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3 Easy Steps to Rescue Your Stalled Family History Narrative

Thanks to guest author, Lisa A. Alzo, for this terrific article!

Blank pages. Problematic text. Writer’s block. Does this sound familiar? You finally committed to writing your family's story, but instead of pages of flowing text chronicling the lives of your ancestors, all you have is an empty screen and blinking cursor. Maybe you have written a draft, but don't know where to go with it. You are feeling uninspired. You ask yourself, “Why would anyone care?” If you find yourself facing these issues, here are three steps to help you rescue your stalled family history narrative.

1. Think scenes, not words. When writing, it's natural to think about the words, but when trying to capture the lives of your ancestors, think cinematically – build your narrative scene by scene. You’ll make a more dramatic impact. One way to do this is through a Storyboard. Storyboarding is a process of planning out your writing in small scenes. The “old school” way is to get some index cards and write a synopsis on each one about what you are writing. Thanks to technology, you can now do this process virtually on your computer/laptop with project management tool such as Scrivener ($45 Mac; $40 Windows; free trial), or on your smartphone or tablet with apps such as Story Skeleton (iPhone/iPad, $8.99), or Cardboard Index Cards (Android). Once you have this visual outline prepared, you can get an overview of the project and easily move pieces of the story around until you find the perfect fit. See the sample storyboard (below) for a book about my father’s days as a basketball player. I created the storyboard with Scrivener’s “virtual corkboard” feature.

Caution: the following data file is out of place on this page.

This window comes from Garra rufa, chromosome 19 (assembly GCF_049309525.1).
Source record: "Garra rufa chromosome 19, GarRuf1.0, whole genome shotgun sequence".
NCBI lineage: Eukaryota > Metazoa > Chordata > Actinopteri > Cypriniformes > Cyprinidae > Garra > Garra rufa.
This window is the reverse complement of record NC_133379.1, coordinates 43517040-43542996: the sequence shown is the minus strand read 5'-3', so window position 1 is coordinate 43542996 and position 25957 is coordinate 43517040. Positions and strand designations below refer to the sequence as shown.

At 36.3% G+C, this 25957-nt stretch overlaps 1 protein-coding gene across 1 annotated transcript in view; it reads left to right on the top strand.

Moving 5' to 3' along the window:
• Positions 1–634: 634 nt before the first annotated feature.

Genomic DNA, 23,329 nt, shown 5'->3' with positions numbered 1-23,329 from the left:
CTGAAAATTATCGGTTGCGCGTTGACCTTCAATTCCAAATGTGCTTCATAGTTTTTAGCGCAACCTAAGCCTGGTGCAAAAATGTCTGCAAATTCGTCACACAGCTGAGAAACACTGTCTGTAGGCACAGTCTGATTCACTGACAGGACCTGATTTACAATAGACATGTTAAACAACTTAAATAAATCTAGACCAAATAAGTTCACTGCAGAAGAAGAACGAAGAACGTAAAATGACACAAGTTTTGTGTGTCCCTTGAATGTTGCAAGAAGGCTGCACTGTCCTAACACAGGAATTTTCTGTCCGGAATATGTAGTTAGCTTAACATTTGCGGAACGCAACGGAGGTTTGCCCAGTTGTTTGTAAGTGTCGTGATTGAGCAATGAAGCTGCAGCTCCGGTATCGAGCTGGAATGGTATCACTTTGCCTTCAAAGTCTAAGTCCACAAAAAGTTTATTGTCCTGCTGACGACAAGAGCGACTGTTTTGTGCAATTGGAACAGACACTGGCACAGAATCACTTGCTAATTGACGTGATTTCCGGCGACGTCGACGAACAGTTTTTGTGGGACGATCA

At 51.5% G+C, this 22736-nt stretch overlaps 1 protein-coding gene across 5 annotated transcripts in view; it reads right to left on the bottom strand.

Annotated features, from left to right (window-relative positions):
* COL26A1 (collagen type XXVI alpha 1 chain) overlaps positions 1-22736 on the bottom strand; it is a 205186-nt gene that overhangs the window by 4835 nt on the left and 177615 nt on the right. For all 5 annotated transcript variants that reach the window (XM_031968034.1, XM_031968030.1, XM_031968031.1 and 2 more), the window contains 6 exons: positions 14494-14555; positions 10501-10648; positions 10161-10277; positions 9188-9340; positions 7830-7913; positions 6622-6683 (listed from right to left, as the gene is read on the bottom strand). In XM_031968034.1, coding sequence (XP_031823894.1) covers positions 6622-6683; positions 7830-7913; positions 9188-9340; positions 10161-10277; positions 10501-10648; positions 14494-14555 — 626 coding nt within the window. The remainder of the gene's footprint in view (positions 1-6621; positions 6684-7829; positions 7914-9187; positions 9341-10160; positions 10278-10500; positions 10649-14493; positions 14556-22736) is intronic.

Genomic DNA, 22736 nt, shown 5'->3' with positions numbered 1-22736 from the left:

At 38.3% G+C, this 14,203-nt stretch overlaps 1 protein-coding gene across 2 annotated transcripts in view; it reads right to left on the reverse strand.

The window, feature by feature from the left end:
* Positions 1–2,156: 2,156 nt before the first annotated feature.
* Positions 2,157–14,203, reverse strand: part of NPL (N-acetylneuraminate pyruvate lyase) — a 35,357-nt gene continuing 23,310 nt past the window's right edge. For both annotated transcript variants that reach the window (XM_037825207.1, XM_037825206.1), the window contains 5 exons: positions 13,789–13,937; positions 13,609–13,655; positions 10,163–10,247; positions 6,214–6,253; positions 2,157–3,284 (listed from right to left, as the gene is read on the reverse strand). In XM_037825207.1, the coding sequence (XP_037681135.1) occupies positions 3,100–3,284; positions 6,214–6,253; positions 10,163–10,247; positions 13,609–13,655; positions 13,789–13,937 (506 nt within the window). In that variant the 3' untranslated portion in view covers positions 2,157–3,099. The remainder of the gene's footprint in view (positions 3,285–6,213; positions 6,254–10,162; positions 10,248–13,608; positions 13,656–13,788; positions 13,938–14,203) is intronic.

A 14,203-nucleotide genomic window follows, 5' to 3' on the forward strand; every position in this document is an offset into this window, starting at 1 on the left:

2. Stop sweating over the small stuff. Are you searching for the perfect descriptive word, or that first sentence that will draw your reader in? Not done with your research? Missing source citations? If you find yourself getting hung up over commas, or dashes, or other issues and this holds you back from writing, such issues may just be excuses in disguise. So, stop worrying, and start writing! You can always go back to attend to these matters during the revision process. Focus on the story itself first, and worry about polishing your prose later on.

3. Write a bad first draft. I realize this sounds a bit odd coming from someone who earns a living as a freelance writer, over the years I have learned that this approach works well. A first draft is just that: a draft. Don’t aim for perfection out of the gate. Simply just sit down and write something—anything. Sure, you may toss most of it out later on, but there may be a sentence, a paragraph, or a scene you can develop into a great narrative. When I have a working draft I feel a sense of accomplishment, no matter how small. Each scene is a building block and each draft means I am making progress on my project. Even if it isn’t my best work, it is much better than the alternative of having nothing written at all.


The thing about family histories is that they are personal, and no two people will produce the exact same narrative. So your goal should be to write your family history, your way. The first step to achieving that goal is to break out of your writing rut—right now!

Want more tips on how to put more power behind your family stories? Click here to register for my upcoming Legacy Family Tree Webinar on June 13th: “10 Ways to Jumpstart Your Family History Narrative.” In this webinar you will learn ten simple ways to get those creative juices flowing so you can stop procrastinating and start writing.

Lisa A. Alzo is a freelance writer, instructor, and lecturer, and has been tracking her ancestors for 25 years. She is a frequent presenter for the Legacy Family Tree Webinars series and can be contacted via


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My Family Tree is with the Legacy genealogy system and I find it very good. I began serious efforts to trace my family Tree after my Mother died, and as a way of dealing with my grief I felt the need to "place her in history." That meant not only showing details of her family, but her ancestry as well. Over the past 14 years that has meant that I can now show her ancestry back to the eleventh century! It's been a fascinating journey for me, it's put me in touch with distant relatives in many parts of the World, who I would never otherwise have known about, and it's given me an appreciation of 'history' that I didn't have before. A truly satisfying and rewarding journey.

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